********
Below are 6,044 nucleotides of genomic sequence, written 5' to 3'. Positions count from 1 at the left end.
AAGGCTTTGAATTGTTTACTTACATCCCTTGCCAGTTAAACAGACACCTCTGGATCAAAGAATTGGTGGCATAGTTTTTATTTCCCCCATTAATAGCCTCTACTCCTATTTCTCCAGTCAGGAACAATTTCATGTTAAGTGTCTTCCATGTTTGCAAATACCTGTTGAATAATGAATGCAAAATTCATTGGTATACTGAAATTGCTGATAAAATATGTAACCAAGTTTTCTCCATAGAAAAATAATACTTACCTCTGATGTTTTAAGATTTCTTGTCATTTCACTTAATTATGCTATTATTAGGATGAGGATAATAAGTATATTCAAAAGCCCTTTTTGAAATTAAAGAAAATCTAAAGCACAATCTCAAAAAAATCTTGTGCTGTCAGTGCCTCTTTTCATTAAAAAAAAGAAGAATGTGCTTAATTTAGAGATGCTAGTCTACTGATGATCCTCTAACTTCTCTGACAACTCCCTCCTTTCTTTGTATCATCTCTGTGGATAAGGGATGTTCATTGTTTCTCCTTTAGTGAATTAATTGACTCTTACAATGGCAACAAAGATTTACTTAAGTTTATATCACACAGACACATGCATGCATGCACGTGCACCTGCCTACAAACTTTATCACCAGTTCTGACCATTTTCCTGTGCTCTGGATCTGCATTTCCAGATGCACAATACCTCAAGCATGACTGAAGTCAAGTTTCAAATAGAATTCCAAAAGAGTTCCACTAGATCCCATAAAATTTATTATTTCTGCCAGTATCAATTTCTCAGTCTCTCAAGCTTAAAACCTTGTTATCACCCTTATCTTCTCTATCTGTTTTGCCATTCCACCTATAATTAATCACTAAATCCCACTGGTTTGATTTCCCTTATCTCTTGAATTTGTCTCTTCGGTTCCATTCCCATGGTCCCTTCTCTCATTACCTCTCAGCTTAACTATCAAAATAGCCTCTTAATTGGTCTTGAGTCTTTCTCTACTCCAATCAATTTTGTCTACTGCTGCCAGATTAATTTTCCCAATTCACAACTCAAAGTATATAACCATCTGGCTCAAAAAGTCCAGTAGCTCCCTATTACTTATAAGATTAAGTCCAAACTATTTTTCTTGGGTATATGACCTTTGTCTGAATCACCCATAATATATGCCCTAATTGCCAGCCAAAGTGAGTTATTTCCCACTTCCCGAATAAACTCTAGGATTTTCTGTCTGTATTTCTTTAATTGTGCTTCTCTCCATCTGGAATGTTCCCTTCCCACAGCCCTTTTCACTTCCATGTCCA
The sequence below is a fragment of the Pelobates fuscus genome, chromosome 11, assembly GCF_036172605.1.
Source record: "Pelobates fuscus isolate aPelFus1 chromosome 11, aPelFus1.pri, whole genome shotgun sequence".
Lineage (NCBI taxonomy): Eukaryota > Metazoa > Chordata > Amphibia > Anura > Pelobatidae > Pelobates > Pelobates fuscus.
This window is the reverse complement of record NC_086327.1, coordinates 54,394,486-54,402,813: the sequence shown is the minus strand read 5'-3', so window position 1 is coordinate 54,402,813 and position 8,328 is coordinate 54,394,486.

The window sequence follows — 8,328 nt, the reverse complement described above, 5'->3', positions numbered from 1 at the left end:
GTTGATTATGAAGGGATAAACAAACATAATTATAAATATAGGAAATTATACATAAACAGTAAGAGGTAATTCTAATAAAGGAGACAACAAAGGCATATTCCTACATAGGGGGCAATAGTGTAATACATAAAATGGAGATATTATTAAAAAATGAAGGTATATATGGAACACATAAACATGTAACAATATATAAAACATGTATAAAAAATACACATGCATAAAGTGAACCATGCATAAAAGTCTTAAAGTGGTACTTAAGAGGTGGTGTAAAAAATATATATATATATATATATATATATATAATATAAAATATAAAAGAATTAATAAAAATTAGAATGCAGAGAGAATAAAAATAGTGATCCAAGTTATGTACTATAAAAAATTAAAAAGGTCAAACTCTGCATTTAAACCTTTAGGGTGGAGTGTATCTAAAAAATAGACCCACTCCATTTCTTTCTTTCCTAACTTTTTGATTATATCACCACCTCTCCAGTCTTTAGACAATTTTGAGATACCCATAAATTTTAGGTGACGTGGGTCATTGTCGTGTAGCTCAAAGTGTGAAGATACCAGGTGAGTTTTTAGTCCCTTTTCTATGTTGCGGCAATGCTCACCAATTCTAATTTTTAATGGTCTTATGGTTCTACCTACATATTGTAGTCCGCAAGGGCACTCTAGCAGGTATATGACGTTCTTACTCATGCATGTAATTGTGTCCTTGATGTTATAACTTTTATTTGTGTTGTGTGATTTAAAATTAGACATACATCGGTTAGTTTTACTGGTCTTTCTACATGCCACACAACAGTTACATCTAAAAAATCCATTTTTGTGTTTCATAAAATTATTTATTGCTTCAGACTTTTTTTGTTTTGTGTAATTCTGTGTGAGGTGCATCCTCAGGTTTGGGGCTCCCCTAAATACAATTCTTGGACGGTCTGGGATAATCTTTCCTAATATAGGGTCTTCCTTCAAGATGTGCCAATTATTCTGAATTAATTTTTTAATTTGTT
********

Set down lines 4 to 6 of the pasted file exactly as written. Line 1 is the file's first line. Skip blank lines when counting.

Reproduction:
Source record: "Pelobates fuscus isolate aPelFus1 chromosome 11, aPelFus1.pri, whole genome shotgun sequence".
Lineage (NCBI taxonomy): Eukaryota > Metazoa > Chordata > Amphibia > Anura > Pelobatidae > Pelobates > Pelobates fuscus.
This window is the reverse complement of record NC_086327.1, coordinates 54,394,486-54,402,813: the sequence shown is the minus strand read 5'-3', so window position 1 is coordinate 54,402,813 and position 8,328 is coordinate 54,394,486.